Eta Aquarid Meteor Shower Hailing from Halley's Comet to Light up Night Sky This Week: How and When to Watch

The Eta Aquarid meteor shower, which is caused by the debris from Halley's Comet, reaches its peak this week.

According to the American Meteor Society (AMS), this will occur on May 5 and 6, although the shower has a relatively broad peak—meaning activity is usually good for several days either side of the maximum.

The shower is best viewed from the southern tropics, where up to 40 meteors can be seen per hour in good viewing condition, EarthSky reported.

Nevertheless, the shower is still visible in the northern hemisphere, although it may only produce rates of 10 to 30 meteors per hour from the equator northward, according to the AMS. Those living in more southerly U.S. states are usually able to see more meteors than those in northern states.

The Eta Aquarids are usually active between April 19 and May 28 every year, and are characterized by swift meteors that often leave persistent trains—trails of vaporized material that can glow for several minutes.

Meteor showers are celestial events during which several meteors appear to originate from a single point in the night sky—what's known as the radiant. These events take place when the Earth passes through streams of cosmic debris left behind by comets and, in rare cases, asteroids.

In the case of the Eta Aquarids—so-named because their radiant is located in the constellation Aquarius, whose brightest star is Eta Aquarii—the source of the shower is Halley's Comet, which is in a 76-year-long orbit around the sun.

Eta Aquarid meteors, California
Stock image: Eta Aquarid meteors as seen over Half Dome, California, Yosemite National Park, in 2014. iStock

The debris left behind by the comet also circles our star, and the Earth passes through this stream of ice and dust in May and October every year, leading to the Eta Aquarid and Orionid meteor showers, respectively. The Aquarids are the outbound pieces of debris from the comet, while the Orionids are the inbound particles.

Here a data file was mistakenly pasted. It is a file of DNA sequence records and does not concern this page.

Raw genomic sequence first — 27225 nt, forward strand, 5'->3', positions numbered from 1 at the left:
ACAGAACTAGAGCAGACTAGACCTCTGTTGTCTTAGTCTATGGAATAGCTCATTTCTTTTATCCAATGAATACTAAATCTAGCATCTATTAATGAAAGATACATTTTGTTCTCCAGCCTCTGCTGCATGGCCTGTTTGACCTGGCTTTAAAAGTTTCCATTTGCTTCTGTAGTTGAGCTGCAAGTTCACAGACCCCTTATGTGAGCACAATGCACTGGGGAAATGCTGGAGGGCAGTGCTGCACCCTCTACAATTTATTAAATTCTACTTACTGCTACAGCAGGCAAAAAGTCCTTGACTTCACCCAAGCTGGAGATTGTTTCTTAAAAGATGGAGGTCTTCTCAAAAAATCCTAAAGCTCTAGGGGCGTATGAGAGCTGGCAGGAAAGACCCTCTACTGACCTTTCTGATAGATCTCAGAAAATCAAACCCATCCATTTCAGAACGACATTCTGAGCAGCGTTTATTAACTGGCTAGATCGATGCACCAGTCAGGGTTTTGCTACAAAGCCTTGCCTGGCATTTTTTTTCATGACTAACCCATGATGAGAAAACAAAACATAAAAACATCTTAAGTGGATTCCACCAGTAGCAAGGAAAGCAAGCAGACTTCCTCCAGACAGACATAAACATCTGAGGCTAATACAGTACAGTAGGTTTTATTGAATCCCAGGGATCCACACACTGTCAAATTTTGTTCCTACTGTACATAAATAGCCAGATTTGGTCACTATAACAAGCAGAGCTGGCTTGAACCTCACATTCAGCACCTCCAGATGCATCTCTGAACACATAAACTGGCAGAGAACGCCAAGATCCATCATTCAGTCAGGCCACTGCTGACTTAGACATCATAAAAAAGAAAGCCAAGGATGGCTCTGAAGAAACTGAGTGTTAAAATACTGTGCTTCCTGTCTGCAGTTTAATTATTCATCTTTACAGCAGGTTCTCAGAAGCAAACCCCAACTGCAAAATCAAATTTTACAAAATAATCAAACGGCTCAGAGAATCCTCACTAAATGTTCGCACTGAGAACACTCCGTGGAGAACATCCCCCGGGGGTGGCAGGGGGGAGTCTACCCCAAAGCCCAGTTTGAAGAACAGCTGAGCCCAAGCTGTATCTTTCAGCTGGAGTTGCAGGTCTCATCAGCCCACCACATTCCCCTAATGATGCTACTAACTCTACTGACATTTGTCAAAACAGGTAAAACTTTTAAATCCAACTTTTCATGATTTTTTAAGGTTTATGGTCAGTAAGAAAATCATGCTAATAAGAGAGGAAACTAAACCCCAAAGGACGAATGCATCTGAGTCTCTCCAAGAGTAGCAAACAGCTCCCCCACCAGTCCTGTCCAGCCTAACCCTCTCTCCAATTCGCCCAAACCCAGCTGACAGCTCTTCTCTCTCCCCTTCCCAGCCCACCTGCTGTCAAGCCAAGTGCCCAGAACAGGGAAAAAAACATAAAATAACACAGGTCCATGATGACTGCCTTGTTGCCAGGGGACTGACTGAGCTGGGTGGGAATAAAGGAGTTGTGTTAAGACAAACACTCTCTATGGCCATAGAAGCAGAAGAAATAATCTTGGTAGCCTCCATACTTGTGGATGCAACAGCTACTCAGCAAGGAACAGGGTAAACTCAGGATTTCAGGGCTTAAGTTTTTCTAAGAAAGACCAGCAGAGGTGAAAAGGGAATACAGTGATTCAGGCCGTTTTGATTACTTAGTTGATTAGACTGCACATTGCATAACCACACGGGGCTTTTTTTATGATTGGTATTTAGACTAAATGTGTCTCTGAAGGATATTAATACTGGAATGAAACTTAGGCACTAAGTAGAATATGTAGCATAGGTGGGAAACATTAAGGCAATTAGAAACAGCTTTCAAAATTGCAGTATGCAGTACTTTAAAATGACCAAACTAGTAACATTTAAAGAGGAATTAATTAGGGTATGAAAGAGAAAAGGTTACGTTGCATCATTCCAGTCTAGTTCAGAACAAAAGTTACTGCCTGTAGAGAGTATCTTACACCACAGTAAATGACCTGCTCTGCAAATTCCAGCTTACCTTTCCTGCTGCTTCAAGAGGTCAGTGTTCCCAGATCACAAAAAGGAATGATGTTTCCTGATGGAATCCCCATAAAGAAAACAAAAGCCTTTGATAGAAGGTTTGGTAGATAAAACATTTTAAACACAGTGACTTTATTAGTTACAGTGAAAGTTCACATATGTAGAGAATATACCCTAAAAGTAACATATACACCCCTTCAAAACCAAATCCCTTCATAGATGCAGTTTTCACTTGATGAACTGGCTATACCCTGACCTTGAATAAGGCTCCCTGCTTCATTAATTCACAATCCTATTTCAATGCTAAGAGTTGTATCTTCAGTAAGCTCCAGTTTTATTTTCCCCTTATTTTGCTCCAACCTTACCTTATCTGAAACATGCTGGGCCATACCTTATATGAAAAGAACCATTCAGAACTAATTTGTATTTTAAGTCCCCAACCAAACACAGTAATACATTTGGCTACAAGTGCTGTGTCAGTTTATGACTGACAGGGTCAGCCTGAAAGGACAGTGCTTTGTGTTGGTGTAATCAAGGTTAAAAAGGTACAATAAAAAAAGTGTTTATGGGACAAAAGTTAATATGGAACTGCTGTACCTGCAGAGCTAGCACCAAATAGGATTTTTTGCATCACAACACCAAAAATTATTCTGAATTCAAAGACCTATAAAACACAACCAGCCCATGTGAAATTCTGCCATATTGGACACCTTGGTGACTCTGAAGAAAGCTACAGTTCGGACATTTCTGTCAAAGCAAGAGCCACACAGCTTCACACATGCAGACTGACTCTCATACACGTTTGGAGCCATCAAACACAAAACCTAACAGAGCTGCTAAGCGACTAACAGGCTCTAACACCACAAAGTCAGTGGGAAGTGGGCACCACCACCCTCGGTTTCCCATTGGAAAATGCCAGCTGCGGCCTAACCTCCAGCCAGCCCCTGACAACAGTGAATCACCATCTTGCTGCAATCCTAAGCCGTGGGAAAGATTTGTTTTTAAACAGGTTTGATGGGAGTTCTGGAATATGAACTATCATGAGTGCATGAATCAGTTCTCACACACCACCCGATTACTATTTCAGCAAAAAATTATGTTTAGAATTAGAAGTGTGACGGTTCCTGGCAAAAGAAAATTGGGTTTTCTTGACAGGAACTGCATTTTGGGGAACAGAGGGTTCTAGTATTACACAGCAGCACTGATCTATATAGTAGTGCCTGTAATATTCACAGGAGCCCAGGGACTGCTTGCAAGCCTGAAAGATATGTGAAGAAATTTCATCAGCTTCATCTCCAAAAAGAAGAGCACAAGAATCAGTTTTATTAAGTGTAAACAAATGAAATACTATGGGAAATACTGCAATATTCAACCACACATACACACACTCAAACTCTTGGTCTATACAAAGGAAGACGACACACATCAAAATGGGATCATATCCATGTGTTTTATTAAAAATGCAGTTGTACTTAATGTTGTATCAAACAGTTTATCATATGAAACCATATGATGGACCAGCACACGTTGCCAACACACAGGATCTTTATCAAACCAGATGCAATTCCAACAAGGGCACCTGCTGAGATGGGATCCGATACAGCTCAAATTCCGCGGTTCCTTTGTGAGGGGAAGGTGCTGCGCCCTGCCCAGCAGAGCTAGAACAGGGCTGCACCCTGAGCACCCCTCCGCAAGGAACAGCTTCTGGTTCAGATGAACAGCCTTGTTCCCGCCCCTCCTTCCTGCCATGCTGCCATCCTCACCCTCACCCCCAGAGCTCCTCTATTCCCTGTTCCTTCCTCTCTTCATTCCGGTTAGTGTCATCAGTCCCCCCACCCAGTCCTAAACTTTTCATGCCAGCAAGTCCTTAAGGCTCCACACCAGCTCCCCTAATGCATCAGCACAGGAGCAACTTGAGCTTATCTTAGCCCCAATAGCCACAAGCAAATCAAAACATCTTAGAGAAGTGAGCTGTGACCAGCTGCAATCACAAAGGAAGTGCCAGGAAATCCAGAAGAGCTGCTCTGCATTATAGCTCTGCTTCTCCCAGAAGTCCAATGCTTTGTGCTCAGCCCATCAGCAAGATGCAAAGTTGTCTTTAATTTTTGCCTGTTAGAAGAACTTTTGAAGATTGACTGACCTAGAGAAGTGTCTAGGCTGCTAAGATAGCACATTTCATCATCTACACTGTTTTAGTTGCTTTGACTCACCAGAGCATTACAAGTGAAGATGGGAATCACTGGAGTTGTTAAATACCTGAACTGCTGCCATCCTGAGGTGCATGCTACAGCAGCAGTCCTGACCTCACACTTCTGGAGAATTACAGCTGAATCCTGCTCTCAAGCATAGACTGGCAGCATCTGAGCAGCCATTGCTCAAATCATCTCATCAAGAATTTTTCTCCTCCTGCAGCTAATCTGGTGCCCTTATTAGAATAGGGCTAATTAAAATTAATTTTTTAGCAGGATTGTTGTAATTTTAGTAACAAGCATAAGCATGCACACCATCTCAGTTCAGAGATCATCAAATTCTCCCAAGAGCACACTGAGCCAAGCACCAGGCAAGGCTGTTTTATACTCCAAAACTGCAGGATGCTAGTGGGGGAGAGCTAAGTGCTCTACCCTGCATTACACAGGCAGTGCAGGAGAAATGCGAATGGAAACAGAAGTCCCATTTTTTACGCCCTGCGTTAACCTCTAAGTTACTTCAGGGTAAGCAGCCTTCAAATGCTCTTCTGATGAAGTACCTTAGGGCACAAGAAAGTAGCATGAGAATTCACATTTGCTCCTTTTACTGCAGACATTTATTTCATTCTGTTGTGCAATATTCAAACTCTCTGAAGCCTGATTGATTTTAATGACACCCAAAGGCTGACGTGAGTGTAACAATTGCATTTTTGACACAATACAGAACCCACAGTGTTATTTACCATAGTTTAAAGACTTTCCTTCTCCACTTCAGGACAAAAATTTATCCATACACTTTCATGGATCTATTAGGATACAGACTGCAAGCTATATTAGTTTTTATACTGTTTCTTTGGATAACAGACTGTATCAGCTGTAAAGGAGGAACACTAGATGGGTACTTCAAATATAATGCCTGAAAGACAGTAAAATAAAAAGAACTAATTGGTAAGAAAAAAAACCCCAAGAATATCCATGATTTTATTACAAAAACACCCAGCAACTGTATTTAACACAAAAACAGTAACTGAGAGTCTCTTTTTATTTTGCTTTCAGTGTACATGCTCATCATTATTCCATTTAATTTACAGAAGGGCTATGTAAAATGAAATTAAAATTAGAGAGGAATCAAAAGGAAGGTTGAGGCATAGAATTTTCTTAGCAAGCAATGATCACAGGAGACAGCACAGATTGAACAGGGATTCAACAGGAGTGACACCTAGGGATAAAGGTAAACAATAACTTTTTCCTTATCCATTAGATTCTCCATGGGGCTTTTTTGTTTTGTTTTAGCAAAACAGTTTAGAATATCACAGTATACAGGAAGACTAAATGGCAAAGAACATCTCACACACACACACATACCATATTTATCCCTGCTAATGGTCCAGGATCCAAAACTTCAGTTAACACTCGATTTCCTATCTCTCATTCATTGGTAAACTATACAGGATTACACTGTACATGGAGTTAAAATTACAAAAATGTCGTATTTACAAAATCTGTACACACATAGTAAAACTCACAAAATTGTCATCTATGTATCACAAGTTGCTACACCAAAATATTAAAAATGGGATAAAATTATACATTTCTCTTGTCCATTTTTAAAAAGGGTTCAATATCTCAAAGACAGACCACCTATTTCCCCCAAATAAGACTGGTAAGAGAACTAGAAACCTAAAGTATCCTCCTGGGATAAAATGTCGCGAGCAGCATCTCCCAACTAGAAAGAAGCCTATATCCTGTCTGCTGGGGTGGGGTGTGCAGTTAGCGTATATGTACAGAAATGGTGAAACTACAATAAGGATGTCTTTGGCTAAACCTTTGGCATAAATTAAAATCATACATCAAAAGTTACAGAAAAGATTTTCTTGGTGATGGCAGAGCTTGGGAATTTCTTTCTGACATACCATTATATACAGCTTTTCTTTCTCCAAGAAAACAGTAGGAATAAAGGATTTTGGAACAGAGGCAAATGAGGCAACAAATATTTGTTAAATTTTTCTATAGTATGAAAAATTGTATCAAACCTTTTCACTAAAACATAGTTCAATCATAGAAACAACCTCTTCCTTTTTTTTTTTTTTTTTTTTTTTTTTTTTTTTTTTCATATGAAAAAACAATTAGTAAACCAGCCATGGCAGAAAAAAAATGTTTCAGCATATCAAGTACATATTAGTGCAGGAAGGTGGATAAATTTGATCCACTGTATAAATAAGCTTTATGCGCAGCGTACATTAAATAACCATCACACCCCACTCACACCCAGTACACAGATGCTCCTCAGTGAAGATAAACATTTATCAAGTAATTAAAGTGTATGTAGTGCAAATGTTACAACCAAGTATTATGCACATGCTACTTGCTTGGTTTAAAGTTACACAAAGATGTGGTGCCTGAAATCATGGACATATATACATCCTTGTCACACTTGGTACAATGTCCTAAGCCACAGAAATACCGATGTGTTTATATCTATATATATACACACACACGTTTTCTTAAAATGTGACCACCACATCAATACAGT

Meteors are meteoroids—space objects ranging in size from grains of dust to small asteroids—that enter the Earth's atmosphere and burn up at extremely high speeds. The streaks of light we see in the sky when this happens are popularly referred to as "shooting stars."

In the case of the Eta Aquarids, the meteors burn up while traveling at speeds of nearly 150,000 miles per hour.

According to the AMS, most people in the northern hemisphere only have a two-hour window to view these meteors. The organization recommends looking toward the eastern half of the sky during the last two hours before dawn.

While you won't need any special equipment to see the meteors, you will need a clear sky. Furthermore, the best views will be in areas away from city lights with low levels of light pollution.

Unfortunately, the moon will be around 90 percent full during the peak of the meteor shower this year, meaning its light will interfere with observations. However, observers can increase their chances of seeing meteors by viewing when the moon is low in the sky before the first light of dawn arrives.